Pakistan faces a "perfect storm" of crises, with its US-backed fight against al-Qaeda and the Taliban faltering and the country lurching towards bankruptcy, analysts and opposition figures say.
Dramatic developments over the past week on both the security and economic fronts underscored more clearly than ever the massive challenges facing the fragile government of the world's only nuclear-armed Islamic nation.
First the International Monetary Fund announced on Wednesday that Islamabad had sought a politically unpopular rescue package to give the country the four billion dollars it needs to avoid defaulting on its foreign debts.
Parliament meanwhile ended a historic two-week session by passing a unanimous resolution that called for an "urgent review" of Pakistan's role in the "war on terror" and for fresh talks with militant leaders.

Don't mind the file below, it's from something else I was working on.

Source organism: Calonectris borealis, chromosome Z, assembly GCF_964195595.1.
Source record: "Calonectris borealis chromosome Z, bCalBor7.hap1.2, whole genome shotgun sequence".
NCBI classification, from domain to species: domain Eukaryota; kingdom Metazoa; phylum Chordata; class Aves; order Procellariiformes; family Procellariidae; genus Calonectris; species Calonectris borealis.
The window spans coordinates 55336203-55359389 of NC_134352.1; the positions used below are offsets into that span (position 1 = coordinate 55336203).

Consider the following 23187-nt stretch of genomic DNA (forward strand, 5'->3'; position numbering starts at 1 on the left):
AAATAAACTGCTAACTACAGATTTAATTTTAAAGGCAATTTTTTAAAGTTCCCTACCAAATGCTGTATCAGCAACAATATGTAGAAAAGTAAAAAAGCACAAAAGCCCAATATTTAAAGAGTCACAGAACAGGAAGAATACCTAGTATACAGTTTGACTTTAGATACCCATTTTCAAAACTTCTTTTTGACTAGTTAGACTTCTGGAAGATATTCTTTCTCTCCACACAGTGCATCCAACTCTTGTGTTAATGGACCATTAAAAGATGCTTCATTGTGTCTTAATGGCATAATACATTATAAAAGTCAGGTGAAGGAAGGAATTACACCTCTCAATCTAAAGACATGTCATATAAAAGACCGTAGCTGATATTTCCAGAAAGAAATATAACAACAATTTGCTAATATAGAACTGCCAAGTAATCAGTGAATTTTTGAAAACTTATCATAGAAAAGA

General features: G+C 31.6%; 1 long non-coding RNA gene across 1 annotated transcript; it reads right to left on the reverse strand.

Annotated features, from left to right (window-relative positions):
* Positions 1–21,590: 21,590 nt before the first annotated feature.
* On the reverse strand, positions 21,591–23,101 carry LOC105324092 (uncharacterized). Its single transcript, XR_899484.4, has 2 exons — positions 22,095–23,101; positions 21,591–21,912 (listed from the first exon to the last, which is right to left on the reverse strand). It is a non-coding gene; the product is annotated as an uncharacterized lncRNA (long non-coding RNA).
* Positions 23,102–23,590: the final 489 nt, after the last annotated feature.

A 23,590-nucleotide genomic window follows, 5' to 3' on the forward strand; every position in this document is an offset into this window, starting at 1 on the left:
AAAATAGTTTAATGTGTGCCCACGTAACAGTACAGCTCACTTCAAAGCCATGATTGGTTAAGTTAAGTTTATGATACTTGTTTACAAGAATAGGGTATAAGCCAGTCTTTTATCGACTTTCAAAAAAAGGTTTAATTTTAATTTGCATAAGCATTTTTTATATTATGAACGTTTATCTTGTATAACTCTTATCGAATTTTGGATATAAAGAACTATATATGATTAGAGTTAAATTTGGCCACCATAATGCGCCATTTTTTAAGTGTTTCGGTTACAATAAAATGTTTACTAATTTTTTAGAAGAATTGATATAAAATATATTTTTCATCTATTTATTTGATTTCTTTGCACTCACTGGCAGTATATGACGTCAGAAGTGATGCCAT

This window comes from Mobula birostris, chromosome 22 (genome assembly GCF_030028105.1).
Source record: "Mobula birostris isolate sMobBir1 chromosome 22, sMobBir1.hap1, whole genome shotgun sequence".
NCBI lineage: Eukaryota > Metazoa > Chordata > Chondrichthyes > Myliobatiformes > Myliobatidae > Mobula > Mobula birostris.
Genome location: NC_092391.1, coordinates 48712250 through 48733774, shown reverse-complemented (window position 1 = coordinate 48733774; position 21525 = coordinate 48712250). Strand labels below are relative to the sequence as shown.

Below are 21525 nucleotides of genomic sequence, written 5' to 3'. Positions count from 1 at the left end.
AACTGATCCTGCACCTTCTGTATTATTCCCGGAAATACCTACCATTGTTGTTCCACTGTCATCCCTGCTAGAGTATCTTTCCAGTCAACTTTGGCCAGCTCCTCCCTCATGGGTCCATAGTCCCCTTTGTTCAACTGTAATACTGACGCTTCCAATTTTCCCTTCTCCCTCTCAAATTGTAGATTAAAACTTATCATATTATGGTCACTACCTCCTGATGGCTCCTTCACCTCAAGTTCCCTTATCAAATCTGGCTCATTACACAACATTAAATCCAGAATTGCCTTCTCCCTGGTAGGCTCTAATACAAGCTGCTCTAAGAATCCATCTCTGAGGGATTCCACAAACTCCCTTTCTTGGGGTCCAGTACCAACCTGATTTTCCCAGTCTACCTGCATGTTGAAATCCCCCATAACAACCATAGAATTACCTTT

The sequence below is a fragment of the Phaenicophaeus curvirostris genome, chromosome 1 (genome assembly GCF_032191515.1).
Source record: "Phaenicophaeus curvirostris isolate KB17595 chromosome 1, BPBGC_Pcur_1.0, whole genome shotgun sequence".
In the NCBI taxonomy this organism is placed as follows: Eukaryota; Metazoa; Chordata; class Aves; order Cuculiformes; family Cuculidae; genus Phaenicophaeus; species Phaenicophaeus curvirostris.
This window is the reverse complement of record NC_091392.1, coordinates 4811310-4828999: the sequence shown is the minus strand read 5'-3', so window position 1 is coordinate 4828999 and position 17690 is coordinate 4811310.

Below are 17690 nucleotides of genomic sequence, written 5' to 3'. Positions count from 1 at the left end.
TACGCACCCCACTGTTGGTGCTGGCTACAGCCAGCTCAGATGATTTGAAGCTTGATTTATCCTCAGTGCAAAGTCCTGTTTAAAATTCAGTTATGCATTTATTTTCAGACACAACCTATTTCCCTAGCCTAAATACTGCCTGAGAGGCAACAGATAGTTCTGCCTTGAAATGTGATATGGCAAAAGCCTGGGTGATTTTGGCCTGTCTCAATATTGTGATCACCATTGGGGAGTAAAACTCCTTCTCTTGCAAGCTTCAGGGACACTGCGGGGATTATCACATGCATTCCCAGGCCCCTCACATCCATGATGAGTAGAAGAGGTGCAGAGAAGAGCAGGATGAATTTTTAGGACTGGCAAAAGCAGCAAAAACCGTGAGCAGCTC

"Pakistan is truly at a crossroads," Talat Masood, a leading security analyst and retired Pakistan army general, told AFP.
"If the economic situation continues to decline it will reinforce militancy and make it more difficult for the government to tackle. They need to do better than the past six or seven months," Masood said.
If local media dubbed the slaying of Benazir Bhutto as Pakistan's 9/11 and JFK rolled into one, the crisis now faced by President Asif Ali Zardari, her widower, is arguably even greater.
His government faces US pressure to crush militant safe havens in its tribal belt bordering Afghanistan, where Al-Qaeda and Taliban rebels have formed new alliances seven years after fleeing the US-led invasion of Afghanistan.
Prime Minister Yousuf Raza Gilani admitted the problems in a statement earlier this week, saying that the "very stability and survival of Pakistan is at stake.